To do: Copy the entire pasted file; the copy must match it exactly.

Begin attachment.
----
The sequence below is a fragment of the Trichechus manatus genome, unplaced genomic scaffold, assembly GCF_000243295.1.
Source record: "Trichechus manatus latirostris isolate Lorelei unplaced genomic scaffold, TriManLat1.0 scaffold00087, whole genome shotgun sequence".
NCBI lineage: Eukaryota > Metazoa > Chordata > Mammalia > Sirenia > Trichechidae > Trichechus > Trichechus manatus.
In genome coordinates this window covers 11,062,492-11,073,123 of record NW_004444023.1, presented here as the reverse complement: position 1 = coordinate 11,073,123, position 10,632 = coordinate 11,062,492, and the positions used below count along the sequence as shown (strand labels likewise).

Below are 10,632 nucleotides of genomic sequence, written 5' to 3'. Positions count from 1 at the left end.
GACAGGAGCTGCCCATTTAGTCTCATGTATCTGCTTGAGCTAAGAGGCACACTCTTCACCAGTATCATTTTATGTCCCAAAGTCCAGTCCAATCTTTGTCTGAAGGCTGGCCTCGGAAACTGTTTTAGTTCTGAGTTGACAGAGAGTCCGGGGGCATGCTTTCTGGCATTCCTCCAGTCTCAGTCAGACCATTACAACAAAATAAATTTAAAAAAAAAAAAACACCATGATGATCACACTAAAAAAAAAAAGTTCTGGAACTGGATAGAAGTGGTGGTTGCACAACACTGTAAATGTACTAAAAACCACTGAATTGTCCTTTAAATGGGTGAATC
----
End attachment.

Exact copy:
The sequence below is a fragment of the Trichechus manatus genome, unplaced genomic scaffold, assembly GCF_000243295.1.
Source record: "Trichechus manatus latirostris isolate Lorelei unplaced genomic scaffold, TriManLat1.0 scaffold00087, whole genome shotgun sequence".
NCBI lineage: Eukaryota > Metazoa > Chordata > Mammalia > Sirenia > Trichechidae > Trichechus > Trichechus manatus.
In genome coordinates this window covers 11,062,492-11,073,123 of record NW_004444023.1, presented here as the reverse complement: position 1 = coordinate 11,073,123, position 10,632 = coordinate 11,062,492, and the positions used below count along the sequence as shown (strand labels likewise).

Below are 10,632 nucleotides of genomic sequence, written 5' to 3'. Positions count from 1 at the left end.
GACAGGAGCTGCCCATTTAGTCTCATGTATCTGCTTGAGCTAAGAGGCACACTCTTCACCAGTATCATTTTATGTCCCAAAGTCCAGTCCAATCTTTGTCTGAAGGCTGGCCTCGGAAACTGTTTTAGTTCTGAGTTGACAGAGAGTCCGGGGGCATGCTTTCTGGCATTCCTCCAGTCTCAGTCAGACCATTACAACAAAATAAATTTAAAAAAAAAAAAACACCATGATGATCACACTAAAAAAAAAAAGTTCTGGAACTGGATAGAAGTGGTGGTTGCACAACACTGTAAATGTACTAAAAACCACTGAATTGTCCTTTAAATGGGTGAATC